Real Estate IHL Series ' Wait, What?

Published date26 July 2021
Subject MatterReal Estate and Construction, Insolvency/Bankruptcy/Re-structuring, Financial Restructuring, Real Estate, Landlord & Tenant - Leases
Law FirmShoosmiths
AuthorMs Anna Lowe and Michael Callaghan

As we emerge from lockdown, the pace of change in the real estate world is increasing once again. Michael Callaghan looks at what the legal landscape looks like in the coming months.

Climate change

The Government is planning significant changes to the Minimum Energy Efficiency Standards (MEES) and the provisions that apply to Energy Performance Certificates (EPCs) to drive down carbon emissions from buildings.

  • Currently letting property with an EPC rating below E breaches MEES unless an exemption applies. From 2030 this will apply to lettings with a rating below B.
  • There will be a new obligation on property owners to renew EPCs when they reach the end of their ten-year lifespan so that there is always a valid EPC for a property.
  • Two-yearly compliance windows for MEES will be introduced with all exemptions from MEES being reviewed at the end of each compliance period.
  • On shell and core lettings, the tenant's works can have a major impact on the EPC rating. Therefore, tenants should bear some of the responsibilities for complying with MEES.
  • It will be easier to apply of an exemption where works are not cost-effective. The obligation to obtain three quotes for the works will be removed and there will be a new payback calculator to determine whether the exemption is met.

For property owners, these proposals are inevitably going to increase compliance costs. Landlords will have to review their portfolios to determine if they will be adversely affected by the new proposals and look to schedule improvements to bring buildings up to an EPC B rating. Whether or not some of those costs can be passed on to the tenants will depend on the terms of any existing lease where the property is already let.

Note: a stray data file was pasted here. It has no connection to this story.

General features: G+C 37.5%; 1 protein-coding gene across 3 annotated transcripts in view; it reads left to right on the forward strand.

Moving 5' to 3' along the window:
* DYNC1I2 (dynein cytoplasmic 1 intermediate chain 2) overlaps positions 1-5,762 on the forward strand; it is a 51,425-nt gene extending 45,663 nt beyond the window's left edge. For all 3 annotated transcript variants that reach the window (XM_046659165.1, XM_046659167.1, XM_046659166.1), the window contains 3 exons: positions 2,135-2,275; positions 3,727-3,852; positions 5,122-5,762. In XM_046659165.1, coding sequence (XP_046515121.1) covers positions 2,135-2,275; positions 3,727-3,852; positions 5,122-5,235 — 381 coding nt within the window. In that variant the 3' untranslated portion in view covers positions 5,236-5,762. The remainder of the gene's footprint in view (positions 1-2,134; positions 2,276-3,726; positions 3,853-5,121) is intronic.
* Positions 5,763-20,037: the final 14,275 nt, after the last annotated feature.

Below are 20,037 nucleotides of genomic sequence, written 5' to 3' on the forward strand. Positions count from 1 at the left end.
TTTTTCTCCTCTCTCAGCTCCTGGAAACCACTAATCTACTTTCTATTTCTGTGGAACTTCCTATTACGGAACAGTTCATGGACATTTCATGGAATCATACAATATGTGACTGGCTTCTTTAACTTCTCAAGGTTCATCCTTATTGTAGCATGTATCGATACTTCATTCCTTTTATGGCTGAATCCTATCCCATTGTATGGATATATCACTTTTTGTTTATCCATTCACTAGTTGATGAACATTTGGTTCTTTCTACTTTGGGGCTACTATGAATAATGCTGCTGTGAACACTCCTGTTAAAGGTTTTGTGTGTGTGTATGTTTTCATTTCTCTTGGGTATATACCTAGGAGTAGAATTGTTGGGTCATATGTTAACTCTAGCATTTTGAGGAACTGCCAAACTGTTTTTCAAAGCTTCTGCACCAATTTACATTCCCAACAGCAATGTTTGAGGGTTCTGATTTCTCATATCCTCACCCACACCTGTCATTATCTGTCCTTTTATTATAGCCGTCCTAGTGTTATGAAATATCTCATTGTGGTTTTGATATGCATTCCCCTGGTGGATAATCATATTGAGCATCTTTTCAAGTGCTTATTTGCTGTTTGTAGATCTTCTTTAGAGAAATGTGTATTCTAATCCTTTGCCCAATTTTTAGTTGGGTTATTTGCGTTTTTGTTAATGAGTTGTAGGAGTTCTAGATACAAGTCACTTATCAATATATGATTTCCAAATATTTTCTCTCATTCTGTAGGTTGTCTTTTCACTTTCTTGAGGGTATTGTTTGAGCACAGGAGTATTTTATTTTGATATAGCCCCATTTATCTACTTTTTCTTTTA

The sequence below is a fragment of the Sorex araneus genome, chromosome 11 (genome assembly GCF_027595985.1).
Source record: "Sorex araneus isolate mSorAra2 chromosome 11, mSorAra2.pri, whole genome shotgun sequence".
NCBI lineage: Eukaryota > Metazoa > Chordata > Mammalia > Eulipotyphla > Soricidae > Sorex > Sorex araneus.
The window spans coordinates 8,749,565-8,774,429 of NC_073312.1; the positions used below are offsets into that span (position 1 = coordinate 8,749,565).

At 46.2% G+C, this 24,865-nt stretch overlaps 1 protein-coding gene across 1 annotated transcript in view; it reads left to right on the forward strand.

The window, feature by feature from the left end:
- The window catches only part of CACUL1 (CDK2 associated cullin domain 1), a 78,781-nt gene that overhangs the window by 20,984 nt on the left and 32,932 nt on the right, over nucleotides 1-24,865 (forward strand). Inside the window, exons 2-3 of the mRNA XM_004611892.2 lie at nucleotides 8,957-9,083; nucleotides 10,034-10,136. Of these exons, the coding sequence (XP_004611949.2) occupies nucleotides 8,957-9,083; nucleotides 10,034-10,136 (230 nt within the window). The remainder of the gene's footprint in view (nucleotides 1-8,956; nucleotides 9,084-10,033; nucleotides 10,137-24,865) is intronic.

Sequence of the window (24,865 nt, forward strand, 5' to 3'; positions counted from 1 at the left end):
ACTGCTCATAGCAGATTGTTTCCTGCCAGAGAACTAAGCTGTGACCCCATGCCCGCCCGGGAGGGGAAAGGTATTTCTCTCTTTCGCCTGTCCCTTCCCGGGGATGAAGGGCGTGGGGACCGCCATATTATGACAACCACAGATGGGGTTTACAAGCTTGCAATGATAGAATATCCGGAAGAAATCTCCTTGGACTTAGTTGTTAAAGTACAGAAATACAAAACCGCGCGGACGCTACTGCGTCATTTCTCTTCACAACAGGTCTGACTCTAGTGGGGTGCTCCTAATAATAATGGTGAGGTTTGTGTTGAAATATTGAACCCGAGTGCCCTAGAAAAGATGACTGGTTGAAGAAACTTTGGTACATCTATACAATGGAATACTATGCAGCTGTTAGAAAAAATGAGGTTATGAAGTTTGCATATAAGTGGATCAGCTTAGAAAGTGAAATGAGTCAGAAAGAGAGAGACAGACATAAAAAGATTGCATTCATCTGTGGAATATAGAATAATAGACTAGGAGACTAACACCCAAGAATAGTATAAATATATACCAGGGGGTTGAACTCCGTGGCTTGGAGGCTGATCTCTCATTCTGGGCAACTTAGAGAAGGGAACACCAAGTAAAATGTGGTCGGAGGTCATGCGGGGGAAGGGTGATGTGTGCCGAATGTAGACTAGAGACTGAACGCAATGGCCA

New leases will need to be negotiated in light of the proposed changes. Landlords might argue that the tenant should pay for any future energy efficiency improvements as they will reap the benefit of lower energy bills. Tenants will argue that the landlord should bear the cost as it will enjoy a greater benefit through increase in the capital value of and the continued ability to let the property.

Annual Energy Usage

An EPC measures only anticipated energy usage and efficiency. To show actual energy usage, the Government is proposing new procedure to monitor actual energy use commercial property over 1000 m2. This will be introduced for office buildings initially but will be extended to other types of property is due course.

  • Qualifying properties will need to register...

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